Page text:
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Did the Legendary Irish Milesians Come from Spanish Galicia?

Did the Legendary Irish Milesians Come from Spanish Galicia?

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The legend of Irish Milesians is one of the strangest stories connected with the origins of these islanders. Where did they come from? Is it possible that the early ancestors of modern Irish people had Spanish roots?

The legend of the Milesians begins in the Holy Land, during the period when the Tower of Babel still existed. Their story was described in many books since early medieval times. But the most problematic issue about this group is connected with the original name of the Milesians, which comes from the name of Míl Espáine (Soldier of Hispania), a mythical ancestor of the Irish. His name was Latinized to Milesius, what gave the term ''sons of Míl'' or the Milesians.

The Legend of a Spanish Soldier

The story of the tribe called Milesians is found in the medieval Irish Christian text Lebor Gabála Érenn . This text is seen by some researchers as related to real Celtic beliefs, but others suggest that it is a fictional tale created by Christian monks. In the Irish language, they are known as “ gairthear Mílidh Easpáinne .” The first Milesians were said to be led by a mysterious man, whose roots may shed light on the true origins of the Irish people.

Apart from the previously mentioned text, the man appears in the semi-historical work Historia Brittonum (The History of the Britons), which was written in the 9th century probably by a man named Nennius, who was a Welsh monk. He described a story of a man whose father was Bile, son of Breogan. The grandfather of the man is now known as the “Soldier of Hispania” who, according to legends, discovered the city called Brigantinum (now La Coruña) in Galicia. The Irish legend explains that Míl Espáine took the people from his homeland and went to Ireland. The people who arrived there with him then became the fathers of the Irish Gaels.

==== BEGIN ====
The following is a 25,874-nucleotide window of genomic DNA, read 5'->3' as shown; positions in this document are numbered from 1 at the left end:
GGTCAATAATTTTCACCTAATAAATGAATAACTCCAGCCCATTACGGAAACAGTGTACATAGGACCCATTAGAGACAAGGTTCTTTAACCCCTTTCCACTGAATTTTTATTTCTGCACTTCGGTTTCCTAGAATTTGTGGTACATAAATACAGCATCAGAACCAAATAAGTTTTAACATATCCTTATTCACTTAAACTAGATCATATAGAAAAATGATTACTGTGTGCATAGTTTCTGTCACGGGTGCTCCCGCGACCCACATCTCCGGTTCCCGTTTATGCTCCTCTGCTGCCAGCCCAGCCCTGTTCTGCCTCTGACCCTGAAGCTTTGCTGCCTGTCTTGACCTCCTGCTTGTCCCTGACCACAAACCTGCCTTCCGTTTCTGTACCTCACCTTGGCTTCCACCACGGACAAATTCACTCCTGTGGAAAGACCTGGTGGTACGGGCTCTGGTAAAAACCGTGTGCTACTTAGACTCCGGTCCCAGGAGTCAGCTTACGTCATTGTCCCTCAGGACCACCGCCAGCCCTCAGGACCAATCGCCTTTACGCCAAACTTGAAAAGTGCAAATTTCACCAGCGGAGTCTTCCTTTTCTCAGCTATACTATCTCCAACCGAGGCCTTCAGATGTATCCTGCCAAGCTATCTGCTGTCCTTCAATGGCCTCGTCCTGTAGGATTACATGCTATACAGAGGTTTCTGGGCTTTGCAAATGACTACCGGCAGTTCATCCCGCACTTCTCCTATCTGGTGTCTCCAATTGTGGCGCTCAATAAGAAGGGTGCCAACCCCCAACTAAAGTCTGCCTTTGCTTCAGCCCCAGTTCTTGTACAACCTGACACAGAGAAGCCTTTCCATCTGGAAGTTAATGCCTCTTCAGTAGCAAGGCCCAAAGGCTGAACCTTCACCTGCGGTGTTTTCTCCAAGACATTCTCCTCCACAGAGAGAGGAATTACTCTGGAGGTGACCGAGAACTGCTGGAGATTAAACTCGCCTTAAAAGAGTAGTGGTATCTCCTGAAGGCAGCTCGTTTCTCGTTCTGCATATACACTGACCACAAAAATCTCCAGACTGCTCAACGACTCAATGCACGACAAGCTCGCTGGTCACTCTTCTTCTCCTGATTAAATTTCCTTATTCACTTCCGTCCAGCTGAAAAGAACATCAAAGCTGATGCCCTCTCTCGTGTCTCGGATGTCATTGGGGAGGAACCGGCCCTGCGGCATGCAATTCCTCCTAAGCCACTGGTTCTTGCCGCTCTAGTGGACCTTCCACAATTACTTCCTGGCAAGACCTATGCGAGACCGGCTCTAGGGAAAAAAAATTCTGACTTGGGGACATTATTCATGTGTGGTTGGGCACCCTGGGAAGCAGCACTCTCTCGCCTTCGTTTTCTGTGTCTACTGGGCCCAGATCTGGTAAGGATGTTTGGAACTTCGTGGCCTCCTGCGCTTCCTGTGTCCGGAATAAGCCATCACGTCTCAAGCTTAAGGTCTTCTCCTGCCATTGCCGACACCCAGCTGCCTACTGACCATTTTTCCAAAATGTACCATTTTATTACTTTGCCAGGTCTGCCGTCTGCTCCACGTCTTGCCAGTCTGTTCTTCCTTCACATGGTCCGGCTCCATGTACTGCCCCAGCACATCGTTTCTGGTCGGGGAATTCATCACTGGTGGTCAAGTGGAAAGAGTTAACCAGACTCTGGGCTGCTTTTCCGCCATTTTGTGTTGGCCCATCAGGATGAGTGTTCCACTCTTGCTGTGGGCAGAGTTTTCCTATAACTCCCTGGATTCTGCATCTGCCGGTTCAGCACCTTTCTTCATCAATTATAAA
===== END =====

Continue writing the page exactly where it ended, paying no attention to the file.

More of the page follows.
Statue of Breogán statue in La Coruña.

Statue of Breogán statue in La Coruña . ( Basilio from gl /CC BY SA 3.0 )

The story of Milesius is also related to Egypt. Legends say that he served as a soldier in Egypt and Scythia. He allegedly traveled through Europe and became a famous warrior known in many parts of the world.

Moreover, according to some resources, it seems that he could have been the husband of the legendary Scota - making this story even more incredible. It is unknown if he really made it to Ireland.

A depiction of Scota on a ship from the 1400s.

A depiction of Scota on a ship from the 1400s. ( Public Domain )

This part of the story creates more questions. Some resources suggest that Milesius died in Iberia, and Scota went to Ireland with a company of their eight sons. Another story says that when one of Milesius’ uncles, Ith, was killed by the Tuatha De Danann, the invaders decided to take his body back to Iberia. Soon after the burial ceremony, Milesius also died, so his wife and sons went to Ireland without him. Due to the terrible storms created by the magic of Tuatha Dé Danann many of the brave soldier’s sons supposedly died, but others may have become the fathers of Irish people. In the end, Milesius is known as a head of the Irish ancestors - one whose rule started the impressive culture.

Searching for the Truth

According to the 16th century scholar, Thomas F. O’Flaherty, the invasion of the Milesians took place around 1,000 BC. He wrote that it was in the time of the reign of Solomon, but this explanation seems to be based more on imagination related to biblical stories than fact.

However, it is known that the Celts had penetrated lands over the Rhine, including many areas such as the Pyrenees, Iberian Peninsula, England, Scotland, Ireland, etc. This happened long before the books about their history were created. Nonetheless, ways of understating time and ancient chronology in the 16th century was different than it is now, so O'Flaherty’s suggestion cannot be fully ignored.

Representation of a Milesian Tomb, opened near the Cimmerian Bosporus - Clarke Edward Daniel- 1810.